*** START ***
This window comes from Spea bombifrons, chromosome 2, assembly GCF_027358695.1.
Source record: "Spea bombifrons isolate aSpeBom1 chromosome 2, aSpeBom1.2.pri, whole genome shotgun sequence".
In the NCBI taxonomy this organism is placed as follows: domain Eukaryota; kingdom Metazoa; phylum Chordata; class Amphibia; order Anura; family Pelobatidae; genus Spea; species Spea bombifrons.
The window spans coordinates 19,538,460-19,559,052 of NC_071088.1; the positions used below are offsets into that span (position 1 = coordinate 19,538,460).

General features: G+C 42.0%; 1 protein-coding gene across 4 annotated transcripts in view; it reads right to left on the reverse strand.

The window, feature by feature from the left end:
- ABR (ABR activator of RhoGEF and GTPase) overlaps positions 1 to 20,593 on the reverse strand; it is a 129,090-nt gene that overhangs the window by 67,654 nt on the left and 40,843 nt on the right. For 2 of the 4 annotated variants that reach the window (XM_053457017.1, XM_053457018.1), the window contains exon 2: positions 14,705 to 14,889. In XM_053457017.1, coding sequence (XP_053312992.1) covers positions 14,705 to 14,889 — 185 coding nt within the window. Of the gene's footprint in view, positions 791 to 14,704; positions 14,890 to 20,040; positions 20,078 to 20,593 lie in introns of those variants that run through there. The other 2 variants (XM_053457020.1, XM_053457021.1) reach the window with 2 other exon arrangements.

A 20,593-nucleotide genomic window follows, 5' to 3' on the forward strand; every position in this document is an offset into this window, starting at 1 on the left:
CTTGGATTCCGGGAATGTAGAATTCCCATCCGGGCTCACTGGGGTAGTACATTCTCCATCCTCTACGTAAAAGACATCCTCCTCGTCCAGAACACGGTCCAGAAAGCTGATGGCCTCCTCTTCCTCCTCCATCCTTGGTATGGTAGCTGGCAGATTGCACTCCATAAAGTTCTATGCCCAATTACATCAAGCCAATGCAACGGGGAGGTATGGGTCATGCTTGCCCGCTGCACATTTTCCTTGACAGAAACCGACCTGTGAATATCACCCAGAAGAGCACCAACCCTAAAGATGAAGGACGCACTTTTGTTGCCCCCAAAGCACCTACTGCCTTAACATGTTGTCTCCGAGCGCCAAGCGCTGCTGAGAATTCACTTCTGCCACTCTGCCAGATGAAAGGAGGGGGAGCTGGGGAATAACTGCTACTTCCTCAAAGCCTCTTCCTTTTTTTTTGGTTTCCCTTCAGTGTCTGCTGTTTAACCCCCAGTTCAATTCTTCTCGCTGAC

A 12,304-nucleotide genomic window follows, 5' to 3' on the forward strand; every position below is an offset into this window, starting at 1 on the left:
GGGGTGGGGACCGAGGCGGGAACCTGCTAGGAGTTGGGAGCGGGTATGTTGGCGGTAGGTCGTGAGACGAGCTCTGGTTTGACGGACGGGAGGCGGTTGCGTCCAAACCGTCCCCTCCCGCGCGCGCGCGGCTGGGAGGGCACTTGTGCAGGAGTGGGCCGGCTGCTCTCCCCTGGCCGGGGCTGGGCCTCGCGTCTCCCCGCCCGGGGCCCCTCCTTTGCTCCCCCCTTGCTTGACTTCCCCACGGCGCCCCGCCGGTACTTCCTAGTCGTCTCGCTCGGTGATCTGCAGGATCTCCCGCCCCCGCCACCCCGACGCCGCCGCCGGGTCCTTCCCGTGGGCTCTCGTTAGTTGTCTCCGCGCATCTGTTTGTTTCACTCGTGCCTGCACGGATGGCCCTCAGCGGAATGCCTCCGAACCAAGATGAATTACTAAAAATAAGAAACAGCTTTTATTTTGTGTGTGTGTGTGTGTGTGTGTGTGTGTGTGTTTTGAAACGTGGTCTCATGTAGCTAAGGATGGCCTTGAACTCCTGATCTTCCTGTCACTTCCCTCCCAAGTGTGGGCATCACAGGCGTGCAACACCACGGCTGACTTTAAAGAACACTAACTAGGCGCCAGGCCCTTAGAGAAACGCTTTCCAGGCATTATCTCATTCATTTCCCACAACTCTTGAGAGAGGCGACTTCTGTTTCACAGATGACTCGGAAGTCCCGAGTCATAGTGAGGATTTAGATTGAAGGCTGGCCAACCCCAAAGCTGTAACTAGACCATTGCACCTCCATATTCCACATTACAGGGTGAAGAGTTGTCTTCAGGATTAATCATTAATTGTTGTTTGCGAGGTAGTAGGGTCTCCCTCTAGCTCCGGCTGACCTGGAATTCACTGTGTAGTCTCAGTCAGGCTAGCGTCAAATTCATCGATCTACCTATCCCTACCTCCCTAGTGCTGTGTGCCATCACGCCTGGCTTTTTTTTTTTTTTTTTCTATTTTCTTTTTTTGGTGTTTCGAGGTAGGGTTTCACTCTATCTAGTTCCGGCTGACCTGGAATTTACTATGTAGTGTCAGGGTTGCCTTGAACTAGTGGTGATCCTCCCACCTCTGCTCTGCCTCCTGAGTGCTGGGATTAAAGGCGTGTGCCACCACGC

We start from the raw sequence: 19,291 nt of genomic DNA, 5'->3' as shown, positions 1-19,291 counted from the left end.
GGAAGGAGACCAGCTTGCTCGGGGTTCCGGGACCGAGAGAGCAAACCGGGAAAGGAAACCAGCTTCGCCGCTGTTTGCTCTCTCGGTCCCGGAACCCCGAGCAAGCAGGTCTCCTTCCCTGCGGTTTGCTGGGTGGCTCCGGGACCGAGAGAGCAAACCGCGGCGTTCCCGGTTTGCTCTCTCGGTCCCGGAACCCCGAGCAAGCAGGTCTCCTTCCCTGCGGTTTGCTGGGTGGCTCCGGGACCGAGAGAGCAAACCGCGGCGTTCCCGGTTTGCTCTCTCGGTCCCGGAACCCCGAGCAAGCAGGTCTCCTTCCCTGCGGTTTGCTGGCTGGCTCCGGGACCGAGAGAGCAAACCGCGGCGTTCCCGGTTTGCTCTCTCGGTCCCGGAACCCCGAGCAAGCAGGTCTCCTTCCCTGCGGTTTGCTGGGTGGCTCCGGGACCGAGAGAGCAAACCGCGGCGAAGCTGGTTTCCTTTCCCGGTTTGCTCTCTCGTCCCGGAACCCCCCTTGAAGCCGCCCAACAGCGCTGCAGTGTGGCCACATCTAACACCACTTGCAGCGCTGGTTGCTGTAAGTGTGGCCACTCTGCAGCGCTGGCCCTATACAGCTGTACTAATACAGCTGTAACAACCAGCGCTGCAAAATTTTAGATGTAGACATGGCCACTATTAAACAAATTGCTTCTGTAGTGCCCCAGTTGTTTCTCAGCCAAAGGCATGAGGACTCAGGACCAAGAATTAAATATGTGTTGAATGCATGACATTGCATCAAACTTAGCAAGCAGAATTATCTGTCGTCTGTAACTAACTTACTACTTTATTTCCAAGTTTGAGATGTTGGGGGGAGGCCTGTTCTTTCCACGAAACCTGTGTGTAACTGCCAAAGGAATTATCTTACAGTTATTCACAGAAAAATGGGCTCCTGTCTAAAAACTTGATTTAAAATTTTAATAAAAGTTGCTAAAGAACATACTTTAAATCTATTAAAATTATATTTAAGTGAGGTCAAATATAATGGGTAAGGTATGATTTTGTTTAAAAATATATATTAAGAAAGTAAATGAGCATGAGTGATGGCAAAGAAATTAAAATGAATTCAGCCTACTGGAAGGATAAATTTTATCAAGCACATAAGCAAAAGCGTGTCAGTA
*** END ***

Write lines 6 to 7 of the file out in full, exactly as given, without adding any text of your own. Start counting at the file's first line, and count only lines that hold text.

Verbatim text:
The window, feature by feature from the left end:
- ABR (ABR activator of RhoGEF and GTPase) overlaps positions 1 to 20,593 on the reverse strand; it is a 129,090-nt gene that overhangs the window by 67,654 nt on the left and 40,843 nt on the right. For 2 of the 4 annotated variants that reach the window (XM_053457017.1, XM_053457018.1), the window contains exon 2: positions 14,705 to 14,889. In XM_053457017.1, coding sequence (XP_053312992.1) covers positions 14,705 to 14,889 — 185 coding nt within the window. Of the gene's footprint in view, positions 791 to 14,704; positions 14,890 to 20,040; positions 20,078 to 20,593 lie in introns of those variants that run through there. The other 2 variants (XM_053457020.1, XM_053457021.1) reach the window with 2 other exon arrangements.